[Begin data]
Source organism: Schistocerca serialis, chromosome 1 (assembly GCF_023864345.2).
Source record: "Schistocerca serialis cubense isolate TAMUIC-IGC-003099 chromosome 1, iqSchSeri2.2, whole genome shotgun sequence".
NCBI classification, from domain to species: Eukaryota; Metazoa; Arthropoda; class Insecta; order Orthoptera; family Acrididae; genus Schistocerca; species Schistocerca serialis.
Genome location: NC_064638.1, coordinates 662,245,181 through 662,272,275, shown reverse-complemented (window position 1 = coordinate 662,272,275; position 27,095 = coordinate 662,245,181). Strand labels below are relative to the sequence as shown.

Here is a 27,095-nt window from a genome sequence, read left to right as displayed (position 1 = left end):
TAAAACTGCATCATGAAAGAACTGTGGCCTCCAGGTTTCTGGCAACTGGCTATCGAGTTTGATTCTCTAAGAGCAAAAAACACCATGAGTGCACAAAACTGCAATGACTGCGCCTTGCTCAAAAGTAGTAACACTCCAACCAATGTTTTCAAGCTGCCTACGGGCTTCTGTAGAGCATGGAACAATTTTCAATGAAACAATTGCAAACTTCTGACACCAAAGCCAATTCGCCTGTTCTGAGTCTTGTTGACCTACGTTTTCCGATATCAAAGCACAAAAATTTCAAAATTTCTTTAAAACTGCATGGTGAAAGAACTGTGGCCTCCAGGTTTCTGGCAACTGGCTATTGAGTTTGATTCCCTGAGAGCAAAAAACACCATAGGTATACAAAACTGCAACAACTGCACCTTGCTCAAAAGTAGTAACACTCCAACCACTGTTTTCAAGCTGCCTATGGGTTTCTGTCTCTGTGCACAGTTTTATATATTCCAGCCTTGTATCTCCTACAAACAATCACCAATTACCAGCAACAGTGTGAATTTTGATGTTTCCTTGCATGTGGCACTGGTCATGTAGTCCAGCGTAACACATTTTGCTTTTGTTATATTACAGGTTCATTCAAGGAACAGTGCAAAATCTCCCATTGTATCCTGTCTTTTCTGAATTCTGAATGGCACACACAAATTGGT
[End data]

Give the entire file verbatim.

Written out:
Source organism: Schistocerca serialis, chromosome 1 (assembly GCF_023864345.2).
Source record: "Schistocerca serialis cubense isolate TAMUIC-IGC-003099 chromosome 1, iqSchSeri2.2, whole genome shotgun sequence".
NCBI classification, from domain to species: Eukaryota; Metazoa; Arthropoda; class Insecta; order Orthoptera; family Acrididae; genus Schistocerca; species Schistocerca serialis.
Genome location: NC_064638.1, coordinates 662,245,181 through 662,272,275, shown reverse-complemented (window position 1 = coordinate 662,272,275; position 27,095 = coordinate 662,245,181). Strand labels below are relative to the sequence as shown.

Here is a 27,095-nt window from a genome sequence, read left to right as displayed (position 1 = left end):
TAAAACTGCATCATGAAAGAACTGTGGCCTCCAGGTTTCTGGCAACTGGCTATCGAGTTTGATTCTCTAAGAGCAAAAAACACCATGAGTGCACAAAACTGCAATGACTGCGCCTTGCTCAAAAGTAGTAACACTCCAACCAATGTTTTCAAGCTGCCTACGGGCTTCTGTAGAGCATGGAACAATTTTCAATGAAACAATTGCAAACTTCTGACACCAAAGCCAATTCGCCTGTTCTGAGTCTTGTTGACCTACGTTTTCCGATATCAAAGCACAAAAATTTCAAAATTTCTTTAAAACTGCATGGTGAAAGAACTGTGGCCTCCAGGTTTCTGGCAACTGGCTATTGAGTTTGATTCCCTGAGAGCAAAAAACACCATAGGTATACAAAACTGCAACAACTGCACCTTGCTCAAAAGTAGTAACACTCCAACCACTGTTTTCAAGCTGCCTATGGGTTTCTGTCTCTGTGCACAGTTTTATATATTCCAGCCTTGTATCTCCTACAAACAATCACCAATTACCAGCAACAGTGTGAATTTTGATGTTTCCTTGCATGTGGCACTGGTCATGTAGTCCAGCGTAACACATTTTGCTTTTGTTATATTACAGGTTCATTCAAGGAACAGTGCAAAATCTCCCATTGTATCCTGTCTTTTCTGAATTCTGAATGGCACACACAAATTGGT